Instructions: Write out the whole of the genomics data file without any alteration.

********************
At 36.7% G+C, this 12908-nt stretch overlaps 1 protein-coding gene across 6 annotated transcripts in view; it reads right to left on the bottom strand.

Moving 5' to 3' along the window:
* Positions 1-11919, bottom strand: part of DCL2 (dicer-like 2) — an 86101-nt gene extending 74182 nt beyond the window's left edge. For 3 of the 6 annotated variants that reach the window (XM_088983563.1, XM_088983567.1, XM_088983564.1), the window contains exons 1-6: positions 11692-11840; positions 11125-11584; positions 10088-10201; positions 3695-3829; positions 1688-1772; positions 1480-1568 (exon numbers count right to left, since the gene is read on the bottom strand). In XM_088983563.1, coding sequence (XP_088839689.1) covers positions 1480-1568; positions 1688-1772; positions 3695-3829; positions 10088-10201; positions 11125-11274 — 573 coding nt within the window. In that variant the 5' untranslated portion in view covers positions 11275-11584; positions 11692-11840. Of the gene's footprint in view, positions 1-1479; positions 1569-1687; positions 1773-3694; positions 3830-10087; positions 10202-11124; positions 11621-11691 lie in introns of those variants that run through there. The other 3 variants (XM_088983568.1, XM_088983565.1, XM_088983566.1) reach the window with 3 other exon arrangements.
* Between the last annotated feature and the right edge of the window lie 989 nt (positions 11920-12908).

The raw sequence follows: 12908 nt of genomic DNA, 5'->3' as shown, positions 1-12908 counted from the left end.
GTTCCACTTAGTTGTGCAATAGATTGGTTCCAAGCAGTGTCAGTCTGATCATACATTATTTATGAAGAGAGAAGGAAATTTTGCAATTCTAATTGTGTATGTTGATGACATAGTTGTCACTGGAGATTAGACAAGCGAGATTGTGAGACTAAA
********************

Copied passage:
At 36.7% G+C, this 12908-nt stretch overlaps 1 protein-coding gene across 6 annotated transcripts in view; it reads right to left on the bottom strand.

Moving 5' to 3' along the window:
* Positions 1-11919, bottom strand: part of DCL2 (dicer-like 2) — an 86101-nt gene extending 74182 nt beyond the window's left edge. For 3 of the 6 annotated variants that reach the window (XM_088983563.1, XM_088983567.1, XM_088983564.1), the window contains exons 1-6: positions 11692-11840; positions 11125-11584; positions 10088-10201; positions 3695-3829; positions 1688-1772; positions 1480-1568 (exon numbers count right to left, since the gene is read on the bottom strand). In XM_088983563.1, coding sequence (XP_088839689.1) covers positions 1480-1568; positions 1688-1772; positions 3695-3829; positions 10088-10201; positions 11125-11274 — 573 coding nt within the window. In that variant the 5' untranslated portion in view covers positions 11275-11584; positions 11692-11840. Of the gene's footprint in view, positions 1-1479; positions 1569-1687; positions 1773-3694; positions 3830-10087; positions 10202-11124; positions 11621-11691 lie in introns of those variants that run through there. The other 3 variants (XM_088983568.1, XM_088983565.1, XM_088983566.1) reach the window with 3 other exon arrangements.
* Between the last annotated feature and the right edge of the window lie 989 nt (positions 11920-12908).

The raw sequence follows: 12908 nt of genomic DNA, 5'->3' as shown, positions 1-12908 counted from the left end.
GTTCCACTTAGTTGTGCAATAGATTGGTTCCAAGCAGTGTCAGTCTGATCATACATTATTTATGAAGAGAGAAGGAAATTTTGCAATTCTAATTGTGTATGTTGATGACATAGTTGTCACTGGAGATTAGACAAGCGAGATTGTGAGACTAAA